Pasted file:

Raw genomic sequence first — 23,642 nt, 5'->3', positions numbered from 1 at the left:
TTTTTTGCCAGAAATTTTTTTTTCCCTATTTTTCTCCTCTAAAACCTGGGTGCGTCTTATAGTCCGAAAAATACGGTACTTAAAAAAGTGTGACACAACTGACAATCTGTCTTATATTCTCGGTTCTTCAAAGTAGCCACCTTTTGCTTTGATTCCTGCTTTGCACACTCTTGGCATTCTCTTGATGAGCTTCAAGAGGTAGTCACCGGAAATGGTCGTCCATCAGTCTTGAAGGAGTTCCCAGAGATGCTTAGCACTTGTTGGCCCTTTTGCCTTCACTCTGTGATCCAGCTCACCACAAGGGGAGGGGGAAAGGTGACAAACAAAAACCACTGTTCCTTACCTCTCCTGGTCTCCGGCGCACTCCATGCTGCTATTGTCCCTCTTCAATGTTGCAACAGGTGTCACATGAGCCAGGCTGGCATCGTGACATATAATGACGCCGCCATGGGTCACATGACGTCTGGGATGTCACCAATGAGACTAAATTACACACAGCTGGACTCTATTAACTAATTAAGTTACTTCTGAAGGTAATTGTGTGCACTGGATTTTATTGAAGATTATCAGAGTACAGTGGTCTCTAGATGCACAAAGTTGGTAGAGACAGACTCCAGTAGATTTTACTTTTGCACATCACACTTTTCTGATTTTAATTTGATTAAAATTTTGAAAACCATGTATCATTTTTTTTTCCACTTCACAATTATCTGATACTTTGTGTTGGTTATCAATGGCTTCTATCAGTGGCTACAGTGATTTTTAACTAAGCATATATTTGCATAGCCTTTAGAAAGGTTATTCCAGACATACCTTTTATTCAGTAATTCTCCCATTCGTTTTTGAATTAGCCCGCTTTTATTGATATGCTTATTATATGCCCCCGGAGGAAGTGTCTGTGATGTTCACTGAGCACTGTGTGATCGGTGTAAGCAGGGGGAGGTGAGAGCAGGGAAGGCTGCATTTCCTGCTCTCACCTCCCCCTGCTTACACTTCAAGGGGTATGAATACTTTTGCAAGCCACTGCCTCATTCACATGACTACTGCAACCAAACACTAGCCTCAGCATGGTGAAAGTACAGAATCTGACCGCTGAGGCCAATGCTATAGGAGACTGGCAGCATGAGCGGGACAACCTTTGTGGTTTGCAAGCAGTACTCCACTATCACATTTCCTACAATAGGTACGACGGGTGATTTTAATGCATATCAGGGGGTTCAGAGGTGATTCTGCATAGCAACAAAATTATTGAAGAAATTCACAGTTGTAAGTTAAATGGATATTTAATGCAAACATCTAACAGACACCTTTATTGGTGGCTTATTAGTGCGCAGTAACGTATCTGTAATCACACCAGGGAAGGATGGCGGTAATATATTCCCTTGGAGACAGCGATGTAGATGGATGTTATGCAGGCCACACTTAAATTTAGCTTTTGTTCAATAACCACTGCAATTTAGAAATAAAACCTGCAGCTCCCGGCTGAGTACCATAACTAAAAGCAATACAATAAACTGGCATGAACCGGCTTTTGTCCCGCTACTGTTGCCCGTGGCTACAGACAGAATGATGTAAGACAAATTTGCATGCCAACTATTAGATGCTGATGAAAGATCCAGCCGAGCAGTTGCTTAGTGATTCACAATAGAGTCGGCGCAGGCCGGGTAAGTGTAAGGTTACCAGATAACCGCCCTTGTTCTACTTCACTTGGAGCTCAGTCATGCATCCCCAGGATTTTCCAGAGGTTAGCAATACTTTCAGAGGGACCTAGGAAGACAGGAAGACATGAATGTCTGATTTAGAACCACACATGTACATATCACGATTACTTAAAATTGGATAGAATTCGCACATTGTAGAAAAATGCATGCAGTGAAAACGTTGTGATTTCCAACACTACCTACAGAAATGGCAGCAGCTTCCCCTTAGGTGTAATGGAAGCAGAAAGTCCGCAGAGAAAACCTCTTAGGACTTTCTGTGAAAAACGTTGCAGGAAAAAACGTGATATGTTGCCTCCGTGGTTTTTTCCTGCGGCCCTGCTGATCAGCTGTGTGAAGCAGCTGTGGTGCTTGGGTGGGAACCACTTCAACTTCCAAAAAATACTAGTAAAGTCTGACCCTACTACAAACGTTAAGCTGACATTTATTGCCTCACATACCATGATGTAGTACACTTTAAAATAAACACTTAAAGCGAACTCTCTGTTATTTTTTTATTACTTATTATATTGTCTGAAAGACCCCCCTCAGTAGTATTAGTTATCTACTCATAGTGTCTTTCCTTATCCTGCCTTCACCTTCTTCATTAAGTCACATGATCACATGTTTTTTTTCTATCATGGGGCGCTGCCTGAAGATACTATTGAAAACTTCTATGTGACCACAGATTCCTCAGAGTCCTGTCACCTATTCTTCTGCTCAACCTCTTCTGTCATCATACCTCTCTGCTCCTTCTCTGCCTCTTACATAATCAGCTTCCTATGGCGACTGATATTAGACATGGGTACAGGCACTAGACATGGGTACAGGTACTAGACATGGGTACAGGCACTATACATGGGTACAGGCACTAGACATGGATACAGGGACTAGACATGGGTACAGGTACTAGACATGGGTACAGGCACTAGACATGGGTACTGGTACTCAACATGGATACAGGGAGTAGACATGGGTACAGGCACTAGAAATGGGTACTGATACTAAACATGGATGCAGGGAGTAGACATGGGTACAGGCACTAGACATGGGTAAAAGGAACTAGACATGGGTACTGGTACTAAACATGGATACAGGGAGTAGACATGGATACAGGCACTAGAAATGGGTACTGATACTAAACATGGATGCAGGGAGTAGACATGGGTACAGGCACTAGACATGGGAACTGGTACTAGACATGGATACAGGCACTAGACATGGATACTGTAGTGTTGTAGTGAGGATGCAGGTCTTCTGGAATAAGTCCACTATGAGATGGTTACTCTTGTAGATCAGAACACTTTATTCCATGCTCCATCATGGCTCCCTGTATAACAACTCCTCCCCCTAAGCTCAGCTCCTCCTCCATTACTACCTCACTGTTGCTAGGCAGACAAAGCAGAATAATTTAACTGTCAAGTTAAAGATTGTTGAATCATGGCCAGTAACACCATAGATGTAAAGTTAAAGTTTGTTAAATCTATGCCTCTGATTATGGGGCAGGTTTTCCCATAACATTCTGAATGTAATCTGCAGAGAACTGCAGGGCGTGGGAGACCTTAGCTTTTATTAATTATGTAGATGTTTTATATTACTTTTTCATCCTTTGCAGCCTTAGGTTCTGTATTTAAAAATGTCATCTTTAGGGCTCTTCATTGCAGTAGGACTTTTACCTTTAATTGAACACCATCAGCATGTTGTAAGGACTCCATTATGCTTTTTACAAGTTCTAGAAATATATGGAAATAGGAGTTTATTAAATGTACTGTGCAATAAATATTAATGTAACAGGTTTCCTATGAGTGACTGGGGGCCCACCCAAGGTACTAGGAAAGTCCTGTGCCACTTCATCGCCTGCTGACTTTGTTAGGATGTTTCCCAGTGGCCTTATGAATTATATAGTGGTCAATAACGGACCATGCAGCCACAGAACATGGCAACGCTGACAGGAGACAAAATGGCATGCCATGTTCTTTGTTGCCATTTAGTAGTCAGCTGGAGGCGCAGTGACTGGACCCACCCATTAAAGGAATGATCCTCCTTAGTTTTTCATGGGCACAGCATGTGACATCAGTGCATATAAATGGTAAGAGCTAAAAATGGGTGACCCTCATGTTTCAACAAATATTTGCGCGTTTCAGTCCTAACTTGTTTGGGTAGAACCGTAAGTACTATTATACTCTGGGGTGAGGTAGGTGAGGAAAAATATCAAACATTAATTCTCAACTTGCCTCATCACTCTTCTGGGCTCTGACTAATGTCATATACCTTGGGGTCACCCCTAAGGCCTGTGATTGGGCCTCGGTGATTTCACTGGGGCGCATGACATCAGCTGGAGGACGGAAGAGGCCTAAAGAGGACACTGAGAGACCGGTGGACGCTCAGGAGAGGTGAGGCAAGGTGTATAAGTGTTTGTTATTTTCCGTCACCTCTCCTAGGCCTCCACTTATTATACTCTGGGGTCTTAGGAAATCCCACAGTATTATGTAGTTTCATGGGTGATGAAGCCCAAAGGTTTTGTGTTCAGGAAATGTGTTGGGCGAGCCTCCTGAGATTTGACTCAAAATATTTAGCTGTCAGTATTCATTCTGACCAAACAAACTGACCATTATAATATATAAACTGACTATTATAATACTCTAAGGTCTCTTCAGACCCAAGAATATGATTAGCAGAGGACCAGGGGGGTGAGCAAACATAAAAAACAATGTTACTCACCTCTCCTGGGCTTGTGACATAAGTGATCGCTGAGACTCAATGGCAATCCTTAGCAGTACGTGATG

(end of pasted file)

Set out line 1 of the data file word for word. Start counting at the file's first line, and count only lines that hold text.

Raw genomic sequence first — 23,642 nt, 5'->3', positions numbered from 1 at the left: